As one may expect, those with among the highest percentage of residents with a bachelor’s degree also had higher percentages of residents with a master’s degree. In Ann Arbor Township 55 percent of the 25 years of age or older population earned a master’s degree; in the City of Ann Arbor 44 percent had the same level of educational attainment. These were the highest percentages in the region of those who obtained a master’s degree. In the City of Detroit 6 percent of the 25 years of age or older population earned a master’s degree. In areas such as St. Clair and Monroe counties the percentage with a masters were mostly in the single digits; this was also true for many of the immediate inner-ring suburbs.
While there is a high percentage of residents 25 years of age or older with only a high school diploma Gov. Gretchen Whitmer recently unveiled a program that promises free community college tuition to residents 25 and older. This program is to make it easier for Michigan residents to earn a form of higher education. According to the State of Michigan, about 4.1 million of Michigan’s 10 million residents qualify for the program, which is called Michigan Reconnect. Furthermore, about 3 million of those who qualify are between the ages of 25-64, according to Census data.
Everyone acts as if they have the luck of the Irish on St. Patrick’s Day, but according to Census data those with that ancestral luck are in the minority. According to 2019 ancestral data, Livingston County had the highest percentage of residents with Irish ancestry at 14 percent, followed by St. Clair County with 13 percent of the population claiming Irish ancestry. Wayne County had the lowest percentage at 7 percent. A closer look at the region through Census Tract data shows that an area in Grosse Pointe had the highest percentage of those with Irish ancestry at 30 percent; other pockets with some of the highest percentages were near Ann Arbor, Port Huron, White Lake and Farmington Hills. Statewide, 11 percent of Michiganders reported Irish ancestry.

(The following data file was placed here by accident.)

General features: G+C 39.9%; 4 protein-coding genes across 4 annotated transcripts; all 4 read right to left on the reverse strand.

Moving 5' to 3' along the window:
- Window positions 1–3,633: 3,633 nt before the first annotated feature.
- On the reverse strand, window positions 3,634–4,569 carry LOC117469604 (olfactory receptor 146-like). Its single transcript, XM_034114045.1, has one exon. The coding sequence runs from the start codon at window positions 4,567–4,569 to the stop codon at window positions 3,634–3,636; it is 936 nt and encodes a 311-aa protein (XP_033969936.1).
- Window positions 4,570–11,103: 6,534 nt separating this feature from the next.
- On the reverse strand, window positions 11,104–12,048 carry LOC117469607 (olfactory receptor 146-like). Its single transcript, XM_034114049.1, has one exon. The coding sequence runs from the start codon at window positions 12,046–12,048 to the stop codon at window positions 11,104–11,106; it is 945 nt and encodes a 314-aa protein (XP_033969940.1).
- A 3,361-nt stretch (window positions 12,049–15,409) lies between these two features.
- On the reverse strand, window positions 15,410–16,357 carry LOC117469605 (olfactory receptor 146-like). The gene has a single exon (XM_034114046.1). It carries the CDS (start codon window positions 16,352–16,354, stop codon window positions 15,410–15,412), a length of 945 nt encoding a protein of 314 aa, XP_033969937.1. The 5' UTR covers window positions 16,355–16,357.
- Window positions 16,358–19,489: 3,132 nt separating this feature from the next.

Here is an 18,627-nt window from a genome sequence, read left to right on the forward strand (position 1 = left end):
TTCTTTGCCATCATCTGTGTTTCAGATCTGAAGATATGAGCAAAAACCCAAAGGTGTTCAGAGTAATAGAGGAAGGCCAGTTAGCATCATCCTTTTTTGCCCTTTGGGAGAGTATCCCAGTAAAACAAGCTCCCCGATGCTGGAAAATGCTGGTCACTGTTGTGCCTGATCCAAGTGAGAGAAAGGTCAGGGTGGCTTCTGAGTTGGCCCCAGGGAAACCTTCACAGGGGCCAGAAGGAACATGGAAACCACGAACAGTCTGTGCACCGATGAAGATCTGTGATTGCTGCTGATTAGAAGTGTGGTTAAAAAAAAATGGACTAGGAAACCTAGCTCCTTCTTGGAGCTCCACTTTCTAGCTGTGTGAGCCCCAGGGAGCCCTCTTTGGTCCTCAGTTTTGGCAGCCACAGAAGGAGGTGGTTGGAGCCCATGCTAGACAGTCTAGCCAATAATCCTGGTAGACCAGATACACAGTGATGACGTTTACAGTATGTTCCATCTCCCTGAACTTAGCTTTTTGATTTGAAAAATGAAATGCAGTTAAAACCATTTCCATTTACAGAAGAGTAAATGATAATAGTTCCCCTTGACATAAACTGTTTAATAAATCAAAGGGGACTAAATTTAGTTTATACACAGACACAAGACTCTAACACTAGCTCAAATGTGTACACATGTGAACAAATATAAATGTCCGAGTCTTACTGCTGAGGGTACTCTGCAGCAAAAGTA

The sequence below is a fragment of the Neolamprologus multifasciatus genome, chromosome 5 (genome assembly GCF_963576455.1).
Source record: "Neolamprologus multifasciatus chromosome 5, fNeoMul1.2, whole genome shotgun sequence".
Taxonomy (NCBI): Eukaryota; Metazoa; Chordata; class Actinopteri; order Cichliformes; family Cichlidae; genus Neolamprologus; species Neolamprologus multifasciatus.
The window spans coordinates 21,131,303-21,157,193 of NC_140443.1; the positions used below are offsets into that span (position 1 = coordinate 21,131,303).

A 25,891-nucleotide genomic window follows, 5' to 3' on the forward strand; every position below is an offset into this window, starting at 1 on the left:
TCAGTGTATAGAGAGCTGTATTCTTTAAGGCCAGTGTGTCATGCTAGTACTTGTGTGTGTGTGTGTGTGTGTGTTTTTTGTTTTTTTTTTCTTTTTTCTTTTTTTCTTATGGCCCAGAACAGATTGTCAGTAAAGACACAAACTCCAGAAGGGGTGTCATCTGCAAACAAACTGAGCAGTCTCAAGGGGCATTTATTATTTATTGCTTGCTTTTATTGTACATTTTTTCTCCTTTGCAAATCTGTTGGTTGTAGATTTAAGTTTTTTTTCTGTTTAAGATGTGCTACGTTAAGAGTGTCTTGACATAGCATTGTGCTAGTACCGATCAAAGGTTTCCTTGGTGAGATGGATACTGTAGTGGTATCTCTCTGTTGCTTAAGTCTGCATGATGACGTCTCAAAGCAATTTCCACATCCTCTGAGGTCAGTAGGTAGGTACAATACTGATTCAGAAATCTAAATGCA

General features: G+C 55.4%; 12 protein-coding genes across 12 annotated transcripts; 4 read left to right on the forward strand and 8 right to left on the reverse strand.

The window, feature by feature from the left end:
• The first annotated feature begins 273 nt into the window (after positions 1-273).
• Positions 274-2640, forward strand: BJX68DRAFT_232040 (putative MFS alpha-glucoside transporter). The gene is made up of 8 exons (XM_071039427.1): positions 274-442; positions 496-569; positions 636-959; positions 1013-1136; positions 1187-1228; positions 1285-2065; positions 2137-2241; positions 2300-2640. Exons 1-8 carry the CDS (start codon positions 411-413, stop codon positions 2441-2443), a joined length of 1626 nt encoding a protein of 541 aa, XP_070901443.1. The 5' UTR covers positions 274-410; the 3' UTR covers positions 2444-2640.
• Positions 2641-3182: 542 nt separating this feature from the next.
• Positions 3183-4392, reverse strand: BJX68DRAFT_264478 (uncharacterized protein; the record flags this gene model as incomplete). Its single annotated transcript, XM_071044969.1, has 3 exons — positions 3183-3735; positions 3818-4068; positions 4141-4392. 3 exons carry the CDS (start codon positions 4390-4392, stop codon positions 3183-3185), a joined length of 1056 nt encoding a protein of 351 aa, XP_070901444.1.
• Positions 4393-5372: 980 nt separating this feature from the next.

Understanding our ancestry is important, and the Census data not only shows breakdowns of origins from specific countries and regions, but also the percentages of those with single or multiple ancestral roots. Ancestry refers to one’s ethnic origin or heritage, or the place of birth of the person or the person’s parents or ancestors before their arrival in the United States. Throughout Southeastern Michigan each county had more than a third of its population report single ancestry data. Oakland County had the highest percentage of residents with a single ancestry at 53 percent, followed by Macomb County where 52 percent of the population reported a single ancestry of origin. Livingston County had the lowest percentage of residents with a single ancestry origin at 40 percent, conversely it had the highest percentage of multiple ancestry residents at 42 percent. Note that the percentages reported for multiple and single ancestry in the maps below do not add up to 100 percent, that is because the Census also accounts for those who do not report ancestry.
While the Irish are at the top of everyone’s minds this week, much of Michigan’s ancestry is comprised of those with German decent at 19 percent. Additionally, in Southeastern Michigan we have an enclave of those of Arab descent. While those with Arab roots make up 2 percent of Michigan’s population, in Wayne County they make up 6 percent of the population and in Macomb and Oakland counties they make up 3 percent of the populations. When examining the data at the Census Tract level we see that the Dearborn-Dearborn Heights area has between 14-80 percent of the population (depending on the tract) with Arab roots. Other areas with high Arab ancestral roots are Hamtramck (up to 39 percent) and West Bloomfield (up to 25 percent), Bloomfield (up to 13 percent) and Sterling Heights (up to 15 percent).